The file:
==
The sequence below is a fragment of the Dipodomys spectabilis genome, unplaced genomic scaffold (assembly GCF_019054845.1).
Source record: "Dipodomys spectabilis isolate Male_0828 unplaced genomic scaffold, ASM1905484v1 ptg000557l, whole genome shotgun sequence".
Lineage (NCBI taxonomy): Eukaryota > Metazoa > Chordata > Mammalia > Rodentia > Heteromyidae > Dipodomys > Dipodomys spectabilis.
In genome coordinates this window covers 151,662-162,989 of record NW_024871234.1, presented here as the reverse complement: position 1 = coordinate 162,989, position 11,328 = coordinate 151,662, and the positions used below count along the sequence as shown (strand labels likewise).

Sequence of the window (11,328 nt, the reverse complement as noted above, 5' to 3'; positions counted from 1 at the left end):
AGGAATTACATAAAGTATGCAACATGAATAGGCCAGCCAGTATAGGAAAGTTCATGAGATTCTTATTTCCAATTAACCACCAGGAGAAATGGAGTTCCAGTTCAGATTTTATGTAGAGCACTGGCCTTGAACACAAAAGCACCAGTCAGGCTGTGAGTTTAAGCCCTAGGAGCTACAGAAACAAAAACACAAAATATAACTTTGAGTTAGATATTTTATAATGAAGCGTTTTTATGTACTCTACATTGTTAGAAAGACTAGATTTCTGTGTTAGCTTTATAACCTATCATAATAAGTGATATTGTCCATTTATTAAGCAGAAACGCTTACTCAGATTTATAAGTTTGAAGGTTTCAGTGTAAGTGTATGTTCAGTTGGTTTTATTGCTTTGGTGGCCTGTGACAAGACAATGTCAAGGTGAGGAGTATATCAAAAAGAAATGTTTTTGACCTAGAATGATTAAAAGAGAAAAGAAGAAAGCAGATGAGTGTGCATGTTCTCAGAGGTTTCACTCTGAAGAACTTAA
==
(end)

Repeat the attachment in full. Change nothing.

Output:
The sequence below is a fragment of the Dipodomys spectabilis genome, unplaced genomic scaffold (assembly GCF_019054845.1).
Source record: "Dipodomys spectabilis isolate Male_0828 unplaced genomic scaffold, ASM1905484v1 ptg000557l, whole genome shotgun sequence".
Lineage (NCBI taxonomy): Eukaryota > Metazoa > Chordata > Mammalia > Rodentia > Heteromyidae > Dipodomys > Dipodomys spectabilis.
In genome coordinates this window covers 151,662-162,989 of record NW_024871234.1, presented here as the reverse complement: position 1 = coordinate 162,989, position 11,328 = coordinate 151,662, and the positions used below count along the sequence as shown (strand labels likewise).

Sequence of the window (11,328 nt, the reverse complement as noted above, 5' to 3'; positions counted from 1 at the left end):
AGGAATTACATAAAGTATGCAACATGAATAGGCCAGCCAGTATAGGAAAGTTCATGAGATTCTTATTTCCAATTAACCACCAGGAGAAATGGAGTTCCAGTTCAGATTTTATGTAGAGCACTGGCCTTGAACACAAAAGCACCAGTCAGGCTGTGAGTTTAAGCCCTAGGAGCTACAGAAACAAAAACACAAAATATAACTTTGAGTTAGATATTTTATAATGAAGCGTTTTTATGTACTCTACATTGTTAGAAAGACTAGATTTCTGTGTTAGCTTTATAACCTATCATAATAAGTGATATTGTCCATTTATTAAGCAGAAACGCTTACTCAGATTTATAAGTTTGAAGGTTTCAGTGTAAGTGTATGTTCAGTTGGTTTTATTGCTTTGGTGGCCTGTGACAAGACAATGTCAAGGTGAGGAGTATATCAAAAAGAAATGTTTTTGACCTAGAATGATTAAAAGAGAAAAGAAGAAAGCAGATGAGTGTGCATGTTCTCAGAGGTTTCACTCTGAAGAACTTAA